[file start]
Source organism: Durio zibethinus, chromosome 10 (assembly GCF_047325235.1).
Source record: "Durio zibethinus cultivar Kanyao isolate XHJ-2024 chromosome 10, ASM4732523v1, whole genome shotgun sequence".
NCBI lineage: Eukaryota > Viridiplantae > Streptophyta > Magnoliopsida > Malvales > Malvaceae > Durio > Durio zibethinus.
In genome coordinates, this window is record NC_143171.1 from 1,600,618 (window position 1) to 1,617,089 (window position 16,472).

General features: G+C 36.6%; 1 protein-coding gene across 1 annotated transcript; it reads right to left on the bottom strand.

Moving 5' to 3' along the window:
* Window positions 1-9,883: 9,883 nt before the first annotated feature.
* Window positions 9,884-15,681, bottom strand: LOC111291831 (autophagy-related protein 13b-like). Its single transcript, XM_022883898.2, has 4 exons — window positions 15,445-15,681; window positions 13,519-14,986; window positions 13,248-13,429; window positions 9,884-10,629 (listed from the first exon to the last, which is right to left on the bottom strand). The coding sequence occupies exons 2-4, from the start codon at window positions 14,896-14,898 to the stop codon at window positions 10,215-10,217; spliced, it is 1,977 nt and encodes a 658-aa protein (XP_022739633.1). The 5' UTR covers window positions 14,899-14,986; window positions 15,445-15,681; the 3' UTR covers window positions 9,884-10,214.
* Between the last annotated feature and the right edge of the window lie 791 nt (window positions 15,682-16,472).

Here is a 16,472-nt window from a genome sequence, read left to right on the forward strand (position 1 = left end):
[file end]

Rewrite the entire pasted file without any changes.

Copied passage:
Source organism: Durio zibethinus, chromosome 10 (assembly GCF_047325235.1).
Source record: "Durio zibethinus cultivar Kanyao isolate XHJ-2024 chromosome 10, ASM4732523v1, whole genome shotgun sequence".
NCBI lineage: Eukaryota > Viridiplantae > Streptophyta > Magnoliopsida > Malvales > Malvaceae > Durio > Durio zibethinus.
In genome coordinates, this window is record NC_143171.1 from 1,600,618 (window position 1) to 1,617,089 (window position 16,472).

General features: G+C 36.6%; 1 protein-coding gene across 1 annotated transcript; it reads right to left on the bottom strand.

Moving 5' to 3' along the window:
* Window positions 1-9,883: 9,883 nt before the first annotated feature.
* Window positions 9,884-15,681, bottom strand: LOC111291831 (autophagy-related protein 13b-like). Its single transcript, XM_022883898.2, has 4 exons — window positions 15,445-15,681; window positions 13,519-14,986; window positions 13,248-13,429; window positions 9,884-10,629 (listed from the first exon to the last, which is right to left on the bottom strand). The coding sequence occupies exons 2-4, from the start codon at window positions 14,896-14,898 to the stop codon at window positions 10,215-10,217; spliced, it is 1,977 nt and encodes a 658-aa protein (XP_022739633.1). The 5' UTR covers window positions 14,899-14,986; window positions 15,445-15,681; the 3' UTR covers window positions 9,884-10,214.
* Between the last annotated feature and the right edge of the window lie 791 nt (window positions 15,682-16,472).

Here is a 16,472-nt window from a genome sequence, read left to right on the forward strand (position 1 = left end):